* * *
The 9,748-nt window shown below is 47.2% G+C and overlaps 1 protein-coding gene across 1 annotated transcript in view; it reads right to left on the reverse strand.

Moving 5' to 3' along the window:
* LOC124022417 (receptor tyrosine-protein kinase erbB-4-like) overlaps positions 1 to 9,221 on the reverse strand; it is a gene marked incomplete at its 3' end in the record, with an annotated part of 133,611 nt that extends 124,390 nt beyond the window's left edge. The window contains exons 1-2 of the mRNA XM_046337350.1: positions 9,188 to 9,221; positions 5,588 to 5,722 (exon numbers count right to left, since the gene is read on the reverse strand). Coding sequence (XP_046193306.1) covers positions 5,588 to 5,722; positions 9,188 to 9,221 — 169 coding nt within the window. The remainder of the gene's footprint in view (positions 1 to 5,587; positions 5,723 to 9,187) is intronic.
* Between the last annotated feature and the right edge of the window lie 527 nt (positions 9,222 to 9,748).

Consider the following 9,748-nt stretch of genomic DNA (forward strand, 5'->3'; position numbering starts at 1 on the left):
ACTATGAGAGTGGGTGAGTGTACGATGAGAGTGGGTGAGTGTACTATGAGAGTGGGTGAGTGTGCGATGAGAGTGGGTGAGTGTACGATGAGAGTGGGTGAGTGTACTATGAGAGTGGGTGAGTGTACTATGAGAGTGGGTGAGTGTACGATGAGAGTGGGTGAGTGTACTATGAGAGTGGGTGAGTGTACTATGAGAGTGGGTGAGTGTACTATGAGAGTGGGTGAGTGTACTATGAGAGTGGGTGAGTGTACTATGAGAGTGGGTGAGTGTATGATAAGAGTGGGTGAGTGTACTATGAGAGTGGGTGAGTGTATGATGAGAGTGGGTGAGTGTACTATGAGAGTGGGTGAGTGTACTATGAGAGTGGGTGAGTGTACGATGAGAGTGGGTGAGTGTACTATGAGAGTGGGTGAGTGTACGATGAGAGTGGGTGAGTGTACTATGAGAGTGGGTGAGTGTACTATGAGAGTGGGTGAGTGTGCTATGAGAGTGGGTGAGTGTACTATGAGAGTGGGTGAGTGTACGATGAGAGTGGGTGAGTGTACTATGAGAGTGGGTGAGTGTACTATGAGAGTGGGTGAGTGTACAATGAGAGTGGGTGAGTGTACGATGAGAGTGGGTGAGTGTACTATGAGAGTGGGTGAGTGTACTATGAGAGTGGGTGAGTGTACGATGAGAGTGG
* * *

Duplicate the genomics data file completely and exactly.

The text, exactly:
The 9,748-nt window shown below is 47.2% G+C and overlaps 1 protein-coding gene across 1 annotated transcript in view; it reads right to left on the reverse strand.

Moving 5' to 3' along the window:
* LOC124022417 (receptor tyrosine-protein kinase erbB-4-like) overlaps positions 1 to 9,221 on the reverse strand; it is a gene marked incomplete at its 3' end in the record, with an annotated part of 133,611 nt that extends 124,390 nt beyond the window's left edge. The window contains exons 1-2 of the mRNA XM_046337350.1: positions 9,188 to 9,221; positions 5,588 to 5,722 (exon numbers count right to left, since the gene is read on the reverse strand). Coding sequence (XP_046193306.1) covers positions 5,588 to 5,722; positions 9,188 to 9,221 — 169 coding nt within the window. The remainder of the gene's footprint in view (positions 1 to 5,587; positions 5,723 to 9,187) is intronic.
* Between the last annotated feature and the right edge of the window lie 527 nt (positions 9,222 to 9,748).

Consider the following 9,748-nt stretch of genomic DNA (forward strand, 5'->3'; position numbering starts at 1 on the left):
ACTATGAGAGTGGGTGAGTGTACGATGAGAGTGGGTGAGTGTACTATGAGAGTGGGTGAGTGTGCGATGAGAGTGGGTGAGTGTACGATGAGAGTGGGTGAGTGTACTATGAGAGTGGGTGAGTGTACTATGAGAGTGGGTGAGTGTACGATGAGAGTGGGTGAGTGTACTATGAGAGTGGGTGAGTGTACTATGAGAGTGGGTGAGTGTACTATGAGAGTGGGTGAGTGTACTATGAGAGTGGGTGAGTGTACTATGAGAGTGGGTGAGTGTATGATAAGAGTGGGTGAGTGTACTATGAGAGTGGGTGAGTGTATGATGAGAGTGGGTGAGTGTACTATGAGAGTGGGTGAGTGTACTATGAGAGTGGGTGAGTGTACGATGAGAGTGGGTGAGTGTACTATGAGAGTGGGTGAGTGTACGATGAGAGTGGGTGAGTGTACTATGAGAGTGGGTGAGTGTACTATGAGAGTGGGTGAGTGTGCTATGAGAGTGGGTGAGTGTACTATGAGAGTGGGTGAGTGTACGATGAGAGTGGGTGAGTGTACTATGAGAGTGGGTGAGTGTACTATGAGAGTGGGTGAGTGTACAATGAGAGTGGGTGAGTGTACGATGAGAGTGGGTGAGTGTACTATGAGAGTGGGTGAGTGTACTATGAGAGTGGGTGAGTGTACGATGAGAGTGG